Professor Spotlight Dr Walter Greason

Professor Spotlight on Dr. Walter Greason

Each individual has the ability to be successful, but it’s up to you to work to your fullest potential. Walter Greason, Ph.D., associate professor and Chair of the Department of Educational Leadership and Counseling, used his knowledge to become a scholar and role model at Monmouth.

“It’s a pretty amazing place. I’ve been part of the Monmouth University community since 1984. My first college experiences were here. It’s given me so much and I just love having the opportunity to give back,” said Greason.

A graduate of Villanova University, Greason earned his bachelor’s degree in history, and he achieved three minors in English, philosophy, and peace and justice studies.

He also had a concentration in Africana Studies as a Presidential Scholar. Greason earned the Future Faculty Fellowship award and Ph.D. in U.S. and African American history from Temple University.

In the last 15 years, Greason focused on the economic history of how slavery developed the core assumptions of what economic development is and how it transitioned to Industrial Segregation, which is one of the names of his books. In today’s global economy, Greason studies how many people continue to reinforce inequality.

At Monmouth, Greason has taught business and economic development in U.S. history, corporate leadership courses in the Leon Hess business school for first year seminars, perspective courses on the evolution of American media, and a perspective course on the Black Panther Movement.

He also served as the former Dean of the Honors School, supervising over 70 honors thesis research projects from every department and/or school at Monmouth.

“The Honors School has been the most fun I ever had at Monmouth – supervising all the Honors research projects across the university. In the School of Education, I train principals and superintendents. I basically teach graduate education classes so that we get better educators here in New Jersey,” said Greason.

However, Greason found that being Dean offered many opportunities. “The Dean of the Honors School position is definitely underestimated. For me, the challenge was to attract more business, nursing, and social work students. These were schools that were not as connected to the Honors School in the past,” said Greason.

“As a Dean, there are a lot of administrative responsibilities that most faculty do not have. We completed a number of high profile, demanding initiatives that raised our profile nationally and internationally,” Greason continued.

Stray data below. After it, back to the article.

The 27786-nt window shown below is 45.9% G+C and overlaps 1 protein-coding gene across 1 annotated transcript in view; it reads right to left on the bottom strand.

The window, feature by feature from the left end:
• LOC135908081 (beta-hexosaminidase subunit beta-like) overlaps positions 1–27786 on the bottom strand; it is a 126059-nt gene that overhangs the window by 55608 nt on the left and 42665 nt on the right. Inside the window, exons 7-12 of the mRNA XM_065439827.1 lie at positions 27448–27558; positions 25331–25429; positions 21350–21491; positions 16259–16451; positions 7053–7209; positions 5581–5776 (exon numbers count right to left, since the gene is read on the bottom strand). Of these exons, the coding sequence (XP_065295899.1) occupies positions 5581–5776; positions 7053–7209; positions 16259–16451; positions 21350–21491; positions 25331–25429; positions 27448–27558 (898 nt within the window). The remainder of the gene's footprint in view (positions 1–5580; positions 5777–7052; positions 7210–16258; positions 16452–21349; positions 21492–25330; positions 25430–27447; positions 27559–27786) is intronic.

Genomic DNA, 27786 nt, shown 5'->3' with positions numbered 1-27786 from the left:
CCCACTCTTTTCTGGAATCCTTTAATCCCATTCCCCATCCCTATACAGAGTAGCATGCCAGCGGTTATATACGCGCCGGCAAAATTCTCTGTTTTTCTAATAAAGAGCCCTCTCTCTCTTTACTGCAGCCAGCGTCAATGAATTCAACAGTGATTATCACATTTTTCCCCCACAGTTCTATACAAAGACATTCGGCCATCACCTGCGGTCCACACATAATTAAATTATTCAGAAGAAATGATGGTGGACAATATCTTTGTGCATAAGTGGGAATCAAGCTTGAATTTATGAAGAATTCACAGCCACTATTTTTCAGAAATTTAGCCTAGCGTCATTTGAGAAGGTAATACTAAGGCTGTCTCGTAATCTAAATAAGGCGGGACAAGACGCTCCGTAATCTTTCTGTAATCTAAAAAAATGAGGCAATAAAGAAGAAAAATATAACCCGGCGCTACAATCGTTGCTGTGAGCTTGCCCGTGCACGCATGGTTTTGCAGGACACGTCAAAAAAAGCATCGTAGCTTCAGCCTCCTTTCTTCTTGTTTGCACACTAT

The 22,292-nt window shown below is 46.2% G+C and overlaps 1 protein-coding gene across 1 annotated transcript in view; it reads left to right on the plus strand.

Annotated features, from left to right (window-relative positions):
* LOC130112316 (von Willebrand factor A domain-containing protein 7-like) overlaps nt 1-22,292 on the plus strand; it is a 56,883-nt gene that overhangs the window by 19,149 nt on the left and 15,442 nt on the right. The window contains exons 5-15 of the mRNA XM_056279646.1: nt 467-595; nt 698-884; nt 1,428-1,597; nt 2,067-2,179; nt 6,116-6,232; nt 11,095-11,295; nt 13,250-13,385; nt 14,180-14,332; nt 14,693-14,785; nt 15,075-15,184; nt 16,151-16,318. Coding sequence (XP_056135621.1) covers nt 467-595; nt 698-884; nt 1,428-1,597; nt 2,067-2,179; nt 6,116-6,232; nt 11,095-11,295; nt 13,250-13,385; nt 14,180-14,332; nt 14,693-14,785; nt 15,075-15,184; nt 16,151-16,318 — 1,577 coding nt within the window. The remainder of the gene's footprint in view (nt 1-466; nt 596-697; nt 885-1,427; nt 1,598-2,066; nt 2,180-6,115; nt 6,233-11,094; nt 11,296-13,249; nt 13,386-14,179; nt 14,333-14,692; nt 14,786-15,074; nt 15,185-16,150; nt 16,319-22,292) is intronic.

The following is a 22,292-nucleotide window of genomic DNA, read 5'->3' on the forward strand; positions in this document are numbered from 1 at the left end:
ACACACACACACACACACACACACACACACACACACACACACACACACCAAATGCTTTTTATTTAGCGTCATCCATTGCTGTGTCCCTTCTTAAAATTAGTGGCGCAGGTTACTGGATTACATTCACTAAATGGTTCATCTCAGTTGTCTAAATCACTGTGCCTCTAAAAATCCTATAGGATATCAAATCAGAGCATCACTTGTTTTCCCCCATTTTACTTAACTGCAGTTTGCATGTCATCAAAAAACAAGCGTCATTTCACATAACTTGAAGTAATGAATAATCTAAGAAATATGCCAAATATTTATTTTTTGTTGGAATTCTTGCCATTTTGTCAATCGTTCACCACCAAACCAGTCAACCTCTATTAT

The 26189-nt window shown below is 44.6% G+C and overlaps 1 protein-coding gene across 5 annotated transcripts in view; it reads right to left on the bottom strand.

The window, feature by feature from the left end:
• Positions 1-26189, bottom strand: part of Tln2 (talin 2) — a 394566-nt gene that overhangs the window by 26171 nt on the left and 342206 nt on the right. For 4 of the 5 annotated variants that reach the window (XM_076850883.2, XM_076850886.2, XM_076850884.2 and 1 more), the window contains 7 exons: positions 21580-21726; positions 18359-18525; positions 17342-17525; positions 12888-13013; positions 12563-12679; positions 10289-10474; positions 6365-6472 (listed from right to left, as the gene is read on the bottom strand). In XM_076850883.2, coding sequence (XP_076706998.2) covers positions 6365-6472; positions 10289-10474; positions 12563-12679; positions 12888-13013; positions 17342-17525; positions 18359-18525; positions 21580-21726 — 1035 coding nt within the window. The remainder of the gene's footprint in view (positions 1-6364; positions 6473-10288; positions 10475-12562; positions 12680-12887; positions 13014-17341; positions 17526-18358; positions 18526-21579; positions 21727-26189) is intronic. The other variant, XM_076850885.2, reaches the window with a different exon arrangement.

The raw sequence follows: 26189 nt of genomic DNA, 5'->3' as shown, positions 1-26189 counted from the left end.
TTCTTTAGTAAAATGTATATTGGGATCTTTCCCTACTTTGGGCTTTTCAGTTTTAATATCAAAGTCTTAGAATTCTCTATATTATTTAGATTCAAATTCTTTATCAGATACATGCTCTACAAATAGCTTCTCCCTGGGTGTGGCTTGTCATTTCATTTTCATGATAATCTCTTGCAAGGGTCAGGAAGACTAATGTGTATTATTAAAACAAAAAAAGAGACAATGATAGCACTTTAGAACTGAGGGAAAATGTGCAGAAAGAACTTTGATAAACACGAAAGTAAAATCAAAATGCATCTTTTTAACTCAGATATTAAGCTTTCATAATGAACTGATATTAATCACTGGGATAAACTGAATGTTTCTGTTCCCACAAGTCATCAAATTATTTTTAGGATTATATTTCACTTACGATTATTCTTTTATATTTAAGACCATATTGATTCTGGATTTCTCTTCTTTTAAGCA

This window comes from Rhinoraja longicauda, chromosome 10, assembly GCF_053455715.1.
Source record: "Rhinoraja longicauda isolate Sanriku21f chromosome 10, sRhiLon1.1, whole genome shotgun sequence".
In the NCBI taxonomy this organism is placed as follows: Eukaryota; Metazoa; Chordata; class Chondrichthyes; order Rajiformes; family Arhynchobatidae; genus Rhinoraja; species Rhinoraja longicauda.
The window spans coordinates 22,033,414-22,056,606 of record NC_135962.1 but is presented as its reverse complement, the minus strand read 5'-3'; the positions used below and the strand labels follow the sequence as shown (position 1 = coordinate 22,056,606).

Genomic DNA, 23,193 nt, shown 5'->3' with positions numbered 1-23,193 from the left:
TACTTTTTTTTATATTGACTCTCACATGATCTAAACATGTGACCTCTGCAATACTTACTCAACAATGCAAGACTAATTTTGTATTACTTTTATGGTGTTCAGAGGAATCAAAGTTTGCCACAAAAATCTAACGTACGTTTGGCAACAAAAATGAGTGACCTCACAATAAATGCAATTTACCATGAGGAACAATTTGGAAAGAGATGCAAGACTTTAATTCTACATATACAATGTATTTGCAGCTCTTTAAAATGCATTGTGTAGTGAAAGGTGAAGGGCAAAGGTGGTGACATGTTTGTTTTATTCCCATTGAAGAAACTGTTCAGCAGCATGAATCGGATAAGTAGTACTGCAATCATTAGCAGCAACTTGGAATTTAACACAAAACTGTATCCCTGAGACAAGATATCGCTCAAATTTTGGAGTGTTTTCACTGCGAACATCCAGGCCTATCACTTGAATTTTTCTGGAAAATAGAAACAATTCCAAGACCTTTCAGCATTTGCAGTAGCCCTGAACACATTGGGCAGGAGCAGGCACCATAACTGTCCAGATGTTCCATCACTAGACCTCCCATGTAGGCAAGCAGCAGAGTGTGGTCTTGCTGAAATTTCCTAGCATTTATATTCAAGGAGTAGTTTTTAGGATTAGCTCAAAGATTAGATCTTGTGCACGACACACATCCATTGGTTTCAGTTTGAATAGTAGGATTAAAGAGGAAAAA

“This past fall, for the first time, a Monmouth University Honors student won a top prize at a major national conference for his research. The Honors School always produced outstanding students, but my skill set was really helpful to get nationally ranked institutions to appreciate Monmouth University,” Greason added.

 “I like that Dr. Greason has a wide range of knowledge and expertise in a variety of fields and is also personable. His ability to navigate interdisciplinary issues with ease, and his strong support of Monmouth’s student population, makes him someone that I am proud to call a mentor,” said Mehdi Husaini, junior biology student.

“His influence was vital in my being able to be a successful president of the Honors School Association and win a national award for research,” Husaini continued.

“It was great to work for Dr. Greason. I was always so impressed at the way he made time for every student,” said Kate Sosnowski, Assistant to the Dean of the Honors School.

Greason has also written or edited six academic books, and over one hundred academic essays and articles.

He believes that part of being a faculty member is publishing regularly. Greason noted that if you are not publishing, your level of teaching decreases.

“I have been involved in honors education my entire life. At dozens of different institutions, I acquired a dedication to accelerated research in undergraduate education. My whole life is built around honors education in a lot of ways,” said Greason.

He believes that the publication of his third book, The American Economy, and the recognition of his research with a grant from the National Endowment of the Humanities on the Black Digital Humanities, contributed to him being named Dean of the Honors School. This award took him to Purdue University in 2016 and Hamilton College In 2017.

“The combination of publishing the book in 2015 and winning the national grant in 2016 drew everyone’s attention to both my research agenda and my innovative pedagogy,” said Greason.

Gianni Mazzone, a junior finance and economics student, further confirmed Greason’s impact on his students.  “Dr. Greason has been a great influence on my academic career. Completing research with him was great, as his vast array of knowledge allowed me to analyze my work from different viewpoints,” said Mazzone.

She continued, “He was a fantastic Dean of the Honors School, and he helped to guide me and many other honors students on a path to success.”

PHOTO COURTESY of Walter Greason